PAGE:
},
  {
    "tokens": ["Apple", "adding", "Windows", "support", "for",
               "iTunes", "helped", "the", "iPod",
               "succeed", "."],
    "tags": ["_", "_", "_", "_", "_",
             "AppleProduct", "_", "_", "AppleProduct",
             "_", "_"]
  },
 ...
]
import Foundation
import PlaygroundSupport
import CreateML
import CoreML
import NaturalLanguage
let trainUrl =
  Bundle.main.url(
    forResource: "custom_tags", withExtension: "json")!
let trainData = try MLDataTable(contentsOf: trainUrl)
let model = try MLWordTagger(
  trainingData: trainData,
  tokenColumn: "tokens", labelColumn: "tags",
  parameters: MLWordTagger.ModelParameters(language: .english))
let projectDir = "TextClassification/"

// Optionally add metadata before saving model
let savedModelUrl =
  playgroundSharedDataDirectory.appendingPathComponent(
    projectDir + "AppleProductTagger.mlmodel")

try model.write(to: savedModelUrl)
let compiledModelUrl =
  try MLModel.compileModel(at: savedModelUrl)
let appleProductModel =
  try NLModel(contentsOf: compiledModelUrl)
// 1
let appleProductTagScheme = NLTagScheme("AppleProducts")
// 2
let appleProductTagger = NLTagger(tagSchemes: [appleProductTagScheme])
// 3
appleProductTagger.setModels(
  [appleProductModel], forTagScheme: appleProductTagScheme)
let testStrings = [
  "I enjoy watching Netflix on my Apple TV, but I wish I had a bigger TV.",
  "The Face ID on my new iPhone works really fast!",
  "What's up with the keyboard on my MacBook Pro?",
  "Do you prefer the iPhone or the Pixel?"
]
let appleProductTag = NLTag("AppleProduct")
let options: NLTagger.Options = [
  .omitWhitespace, .omitPunctuation, .omitOther]
  
for str in testStrings {
  print("Checking \(str)")
  appleProductTagger.string = str
  appleProductTagger.enumerateTags(
    in: str.startIndex..<str.endIndex, 
    unit: .word,
    scheme: appleProductTagScheme, 
    options: options) { tag, tokenRange in
    
    if tag == appleProductTag {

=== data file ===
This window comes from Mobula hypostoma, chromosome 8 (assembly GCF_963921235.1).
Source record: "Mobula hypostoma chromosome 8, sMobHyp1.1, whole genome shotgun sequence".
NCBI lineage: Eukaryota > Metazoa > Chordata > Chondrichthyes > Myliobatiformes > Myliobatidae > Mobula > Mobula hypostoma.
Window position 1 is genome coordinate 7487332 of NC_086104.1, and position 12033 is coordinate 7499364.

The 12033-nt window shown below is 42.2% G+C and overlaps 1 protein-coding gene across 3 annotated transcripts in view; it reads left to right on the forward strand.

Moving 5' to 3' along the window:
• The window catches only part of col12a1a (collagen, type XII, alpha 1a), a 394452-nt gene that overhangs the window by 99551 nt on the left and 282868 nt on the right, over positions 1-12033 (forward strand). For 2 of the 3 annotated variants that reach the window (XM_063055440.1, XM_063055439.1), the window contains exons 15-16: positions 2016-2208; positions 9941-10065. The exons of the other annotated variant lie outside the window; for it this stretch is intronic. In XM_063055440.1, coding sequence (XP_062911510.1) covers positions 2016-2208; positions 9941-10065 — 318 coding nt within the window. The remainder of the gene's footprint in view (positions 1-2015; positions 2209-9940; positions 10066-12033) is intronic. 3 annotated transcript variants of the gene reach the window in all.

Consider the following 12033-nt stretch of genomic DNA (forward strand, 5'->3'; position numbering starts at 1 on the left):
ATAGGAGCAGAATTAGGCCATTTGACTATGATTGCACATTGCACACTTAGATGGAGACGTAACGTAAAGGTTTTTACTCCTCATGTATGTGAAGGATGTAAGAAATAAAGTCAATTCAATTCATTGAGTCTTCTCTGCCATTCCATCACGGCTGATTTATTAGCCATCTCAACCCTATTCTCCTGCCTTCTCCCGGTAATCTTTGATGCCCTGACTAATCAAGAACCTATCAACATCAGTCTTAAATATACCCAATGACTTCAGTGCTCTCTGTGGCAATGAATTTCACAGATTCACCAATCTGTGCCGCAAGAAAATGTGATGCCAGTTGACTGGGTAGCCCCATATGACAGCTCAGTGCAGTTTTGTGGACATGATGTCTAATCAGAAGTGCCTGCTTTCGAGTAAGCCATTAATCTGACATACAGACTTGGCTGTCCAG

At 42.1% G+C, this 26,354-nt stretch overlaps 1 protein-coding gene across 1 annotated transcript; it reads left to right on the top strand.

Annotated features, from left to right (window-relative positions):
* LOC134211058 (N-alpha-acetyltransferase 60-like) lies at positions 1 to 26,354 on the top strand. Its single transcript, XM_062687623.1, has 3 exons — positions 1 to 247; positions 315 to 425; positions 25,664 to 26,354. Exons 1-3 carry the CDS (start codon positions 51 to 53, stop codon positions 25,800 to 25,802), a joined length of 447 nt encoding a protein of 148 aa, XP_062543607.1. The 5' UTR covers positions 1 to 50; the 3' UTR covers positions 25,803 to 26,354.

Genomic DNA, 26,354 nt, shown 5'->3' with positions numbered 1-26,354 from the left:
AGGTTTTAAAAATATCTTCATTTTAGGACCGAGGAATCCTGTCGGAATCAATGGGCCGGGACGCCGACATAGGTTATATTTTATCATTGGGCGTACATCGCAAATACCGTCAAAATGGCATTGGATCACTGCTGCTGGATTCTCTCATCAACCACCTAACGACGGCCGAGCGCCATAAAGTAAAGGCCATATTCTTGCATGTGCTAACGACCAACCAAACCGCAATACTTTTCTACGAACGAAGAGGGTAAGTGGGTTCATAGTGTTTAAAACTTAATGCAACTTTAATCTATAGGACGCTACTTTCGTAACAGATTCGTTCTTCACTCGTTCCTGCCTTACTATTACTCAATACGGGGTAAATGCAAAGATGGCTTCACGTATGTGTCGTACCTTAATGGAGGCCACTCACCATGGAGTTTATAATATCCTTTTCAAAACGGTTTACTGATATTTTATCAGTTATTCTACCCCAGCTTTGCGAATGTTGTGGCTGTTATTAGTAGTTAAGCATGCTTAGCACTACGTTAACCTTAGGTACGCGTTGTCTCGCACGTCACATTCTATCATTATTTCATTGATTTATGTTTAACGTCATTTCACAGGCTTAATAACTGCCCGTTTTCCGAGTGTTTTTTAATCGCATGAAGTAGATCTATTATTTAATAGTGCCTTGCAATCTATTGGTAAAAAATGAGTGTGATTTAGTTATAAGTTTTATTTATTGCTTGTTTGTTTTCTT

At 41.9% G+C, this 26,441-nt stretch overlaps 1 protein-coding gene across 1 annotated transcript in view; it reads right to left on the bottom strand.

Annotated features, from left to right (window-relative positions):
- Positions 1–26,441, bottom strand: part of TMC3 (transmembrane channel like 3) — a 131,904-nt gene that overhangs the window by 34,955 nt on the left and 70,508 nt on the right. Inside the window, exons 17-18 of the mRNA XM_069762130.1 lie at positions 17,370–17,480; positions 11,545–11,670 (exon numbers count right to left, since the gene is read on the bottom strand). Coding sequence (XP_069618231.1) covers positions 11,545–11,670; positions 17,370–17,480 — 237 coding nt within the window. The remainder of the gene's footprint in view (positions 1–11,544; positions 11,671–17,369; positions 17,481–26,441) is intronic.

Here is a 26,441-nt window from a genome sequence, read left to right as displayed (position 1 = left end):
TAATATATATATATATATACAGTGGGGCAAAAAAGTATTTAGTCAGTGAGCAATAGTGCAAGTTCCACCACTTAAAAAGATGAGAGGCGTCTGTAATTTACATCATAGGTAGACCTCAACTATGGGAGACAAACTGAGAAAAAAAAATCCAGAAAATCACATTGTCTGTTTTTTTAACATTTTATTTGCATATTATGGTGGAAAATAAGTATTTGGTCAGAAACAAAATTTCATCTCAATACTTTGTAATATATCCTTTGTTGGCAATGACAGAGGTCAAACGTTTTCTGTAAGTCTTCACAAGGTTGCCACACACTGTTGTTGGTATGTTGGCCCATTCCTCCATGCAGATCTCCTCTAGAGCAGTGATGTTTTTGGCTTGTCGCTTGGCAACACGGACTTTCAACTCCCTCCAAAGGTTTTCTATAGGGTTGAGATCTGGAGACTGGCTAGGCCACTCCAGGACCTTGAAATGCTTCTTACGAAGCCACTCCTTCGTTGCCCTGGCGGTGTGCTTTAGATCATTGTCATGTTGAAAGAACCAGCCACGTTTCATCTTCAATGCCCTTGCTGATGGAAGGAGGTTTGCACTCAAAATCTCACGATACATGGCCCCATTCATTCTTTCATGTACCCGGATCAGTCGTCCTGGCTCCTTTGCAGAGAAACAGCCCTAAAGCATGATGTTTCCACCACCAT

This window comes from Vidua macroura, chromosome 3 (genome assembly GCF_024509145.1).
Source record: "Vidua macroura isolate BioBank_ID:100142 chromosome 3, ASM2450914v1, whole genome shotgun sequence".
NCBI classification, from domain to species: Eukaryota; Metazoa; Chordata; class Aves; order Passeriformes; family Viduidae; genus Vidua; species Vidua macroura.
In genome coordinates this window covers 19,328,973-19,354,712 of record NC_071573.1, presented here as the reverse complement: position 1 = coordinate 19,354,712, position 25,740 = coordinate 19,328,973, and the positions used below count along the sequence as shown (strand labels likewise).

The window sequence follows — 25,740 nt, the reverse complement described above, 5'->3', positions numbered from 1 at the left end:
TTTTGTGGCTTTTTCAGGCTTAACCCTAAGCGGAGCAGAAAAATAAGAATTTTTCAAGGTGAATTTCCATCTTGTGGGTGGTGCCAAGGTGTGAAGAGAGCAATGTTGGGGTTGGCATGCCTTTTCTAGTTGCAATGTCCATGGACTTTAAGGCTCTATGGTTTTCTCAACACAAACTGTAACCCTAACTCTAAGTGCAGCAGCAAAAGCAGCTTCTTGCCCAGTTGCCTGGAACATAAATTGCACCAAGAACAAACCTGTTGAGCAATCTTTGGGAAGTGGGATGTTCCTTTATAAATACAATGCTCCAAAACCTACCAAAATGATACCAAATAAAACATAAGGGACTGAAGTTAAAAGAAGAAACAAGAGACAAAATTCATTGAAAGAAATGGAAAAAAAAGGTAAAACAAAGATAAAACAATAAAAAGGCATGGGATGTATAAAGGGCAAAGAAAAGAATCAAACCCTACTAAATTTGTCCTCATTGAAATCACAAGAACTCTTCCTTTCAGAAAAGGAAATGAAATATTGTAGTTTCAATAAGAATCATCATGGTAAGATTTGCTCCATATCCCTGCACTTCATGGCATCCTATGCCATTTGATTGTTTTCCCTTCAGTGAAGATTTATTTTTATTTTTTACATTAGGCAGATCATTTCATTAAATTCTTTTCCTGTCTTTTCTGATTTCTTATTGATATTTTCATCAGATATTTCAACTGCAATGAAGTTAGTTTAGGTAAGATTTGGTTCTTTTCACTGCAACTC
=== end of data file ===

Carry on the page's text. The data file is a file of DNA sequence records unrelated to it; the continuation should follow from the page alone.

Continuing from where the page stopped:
print("Found Apple product: \(str[tokenRange])")
    }
    return true
  }
}
Word classifier training output
Mipn dzufmoguoq wqiuzoln iuxziq

Word classifier test results
Falg yditcelauj cacw yafeyrf

The remaining bits

The Natural Language framework supports a few other things not specifically covered in this chapter. The three you’ll most likely use are gazetteers, part-of-speech tagging, and tokenization.

Key points

  • Use Apple’s new Natural Language framework to take advantage of fast, well trained machine-learning models for NLP.
  • NLLanguageRecognizer can identify the language used in a piece of text.
  • NLTagger and NLTagScheme allow you to chunk text into specific, labeled types. There are several built-in tagging schemes available, and you can specify your own.
  • NLTokenizer can break up text into documents, paragraphs, sentences or words.
  • Use Create ML and MLTextClassifier to train your own models to classify larger chunks of text, like sentences, paragraphs or documents.
  • Use Create ML and MLWordTagger to train models to classify text at the word level.
  • NLModel wraps Create ML models like MLTextClassifier and MLWordTagger in a way that ensures inputs are preprocessed in your app the same way they were during training. It’s also the required type for custom tagging schemes used with NLTagger.

Where to go from here?

This chapter covered most of what Apple makes easy via the Natural Language framework. You can find a completed version of the project in the chapter resources at projects/final/SMDB. When you’re ready, go on to the next chapter, where you’ll learn how to implement more advanced NLP features that involve creating custom models in Keras. You’ll continue working with this app, adding the ability to translate Spanish-language reviews into English.

Have a technical question? Want to report a bug? You can ask questions and report bugs to the book authors in our official book forum here.

Have feedback to share about the online reading experience? If you have feedback about the UI, UX, highlighting, or other features of our online readers, you can send them to the design team with the form below:

© 2020 Razeware LLC

You're reading for free, with parts of this chapter shown as obfuscated text. Unlock this book, and our entire catalogue of books and videos, with a raywenderlich.com Professional subscription.

Unlock Now

To highlight or take notes, you’ll need to own this book in a subscription or purchased by itself.